Turnbull issues rallying cry for ‘irreplaceable anchor’ of US in Asia

Prime Minister Malcolm Turnbull and his wife Lucy with John and Janette Howard at the dinner in Sydney. Photo: Andrew MearesAustralians embrace China,’take US for granted’: survey
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As militarised posturing continues between the United States and China in the Asia-Pacific region, Prime Minister Malcolm Turnbull has backed Australia’s longtime ally as the ultimate force for prosperity and security in the 21st century.

The Prime Minister also declared the Trans-Pacific Partnership trade deal would secure the US’ supremacy in the region and that Asian prosperity, including China’s, had only been possible because of the stability afforded by the historical “sheet anchor” of American power.

“[John Howard] saw that need for the [United States Studies Centre] because he understood, at a time when many did not, that our relationship with the United States is becoming more important, not less, as the centre of global economic gravity shifts relentlessly towards Asia,” Mr Turnbull told a USSC and American Australian Association dinner in Sydney honouring the former prime minister.

“John understood that the United States is the irreplaceable anchor to the global rules-based order, an order built upon shared political values and common economic and security interests.”

He said the shared commitment to values like freedom, democracy and the rule of law had driven successive Australian governments to value and elevate the ANZUS alliance.

The Prime Minister sold the 12-nation TPP as “much more than a traditional trade agreement”.

“Crucially, as I emphasised to congressional leaders earlier this year, a successful TPP will entrench the United States as the strong, credible and enduring guarantor of the rules-based order in our region,” he said.

The TPP faces an uncertain future in the US before being ratified, lacking support from Republicans and presumptive Democratic presidential nominee Hillary Clinton.

Mr Turnbull said that he and President Barack Obama shared a commitment to a “free, open and secure internet” with no “government domination” and were working together with other partners “to secure stability and freedom” in the Asia-Pacific region.

An oceanic showdown continues in the South China Sea and other areas as China persists with territorial claims and the construction of artificial islands and the US challenges them with freedom of navigation exercises.

“It is clearer now than it has been for decades that the United States is absolutely central to this rules-based order upon which our regional peace and prosperity depends,” the Prime Minister argued.

“The prosperity of our region is the consequence of 40 years of a pax Americana. Every single country in our region has benefited from that, from the security the United States has delivered, the stability it has delivered.”

Mr Turnbull’s speech was followed by his “distinguished mentor” Mr Howard, who predicted continuing US hegemony but said the goal of relations with China, despite different societies and political systems, should be to maximise “what we have in common”.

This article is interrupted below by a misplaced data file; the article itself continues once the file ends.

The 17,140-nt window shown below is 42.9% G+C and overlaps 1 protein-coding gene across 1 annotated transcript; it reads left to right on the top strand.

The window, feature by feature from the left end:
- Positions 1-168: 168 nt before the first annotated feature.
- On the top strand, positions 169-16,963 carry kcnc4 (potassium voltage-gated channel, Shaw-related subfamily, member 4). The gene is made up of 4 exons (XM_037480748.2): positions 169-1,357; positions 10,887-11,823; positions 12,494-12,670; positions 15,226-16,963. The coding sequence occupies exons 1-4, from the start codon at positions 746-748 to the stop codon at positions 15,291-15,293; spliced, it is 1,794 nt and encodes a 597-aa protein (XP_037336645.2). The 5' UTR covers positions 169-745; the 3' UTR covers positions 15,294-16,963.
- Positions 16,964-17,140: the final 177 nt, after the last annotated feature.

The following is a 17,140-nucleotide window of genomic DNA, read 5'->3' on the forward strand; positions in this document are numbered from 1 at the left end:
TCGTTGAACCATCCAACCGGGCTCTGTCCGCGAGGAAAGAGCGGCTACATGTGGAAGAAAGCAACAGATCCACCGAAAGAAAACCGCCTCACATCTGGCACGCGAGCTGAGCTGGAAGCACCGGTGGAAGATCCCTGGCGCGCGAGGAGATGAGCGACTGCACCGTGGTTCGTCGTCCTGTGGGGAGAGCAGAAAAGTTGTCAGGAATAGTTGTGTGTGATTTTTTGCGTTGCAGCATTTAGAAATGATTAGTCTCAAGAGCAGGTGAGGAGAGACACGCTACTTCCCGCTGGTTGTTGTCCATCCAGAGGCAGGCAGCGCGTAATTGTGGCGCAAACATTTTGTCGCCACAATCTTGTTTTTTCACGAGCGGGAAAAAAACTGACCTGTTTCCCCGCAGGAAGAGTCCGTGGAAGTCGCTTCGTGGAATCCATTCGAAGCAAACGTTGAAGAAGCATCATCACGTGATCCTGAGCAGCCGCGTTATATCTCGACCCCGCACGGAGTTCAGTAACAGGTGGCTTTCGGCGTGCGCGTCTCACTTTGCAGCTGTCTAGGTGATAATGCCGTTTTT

“My prediction is that the United States, by dint of the genius of her economy, her competitive spirit, her technological expertise, will remain the most powerful economic force in the world for the indefinite future,” he told the dinner, after having a glittery portrait painted of him live before the audience, accompanied by music.

“We are blessed to be in the fastest growing region in the world and we are blessed to know that a nation as powerful and important to Australia that is the United States of America, has continuing and enduring commitment to the stability and progress of our part of the world.”

At the dinner was a who’s who of American and pro-American figures in Australia. This included former Labor leader and ambassador the US Kim Beazley, current US ambassador the Australia John Berry, USSC research director and Mr Turnbull’s son-in-law James Brown, Japanese ambassador to Australia Sumio Kusaka​.

Also present were NSW Premier Mike Baird, Foreign Minister Julie Bishop, Cabinet Secretary Arthur Sinodinos, NSW Liberal powerbroker Michael Photios​ as well as senior figures from various major media organisations.

Mr Turnbull and Mr Howard’s politically-charged mentions of industrial relations attracted rousing applause from the conservative-rich audience.

The Prime Minister praised Boral CEO and guest of honour Mike Kane for “standing up to the lawlessness in the construction sector”, reiterating the Coalition’s commitment to the “critically important” resurrection of the Australian Building and Construction Commission.

Mr Howard said in his remarks: “As you know, over the years, I’ve had more than a passing interest in industrial relations reform and my passion for that has not in any way cooled.”

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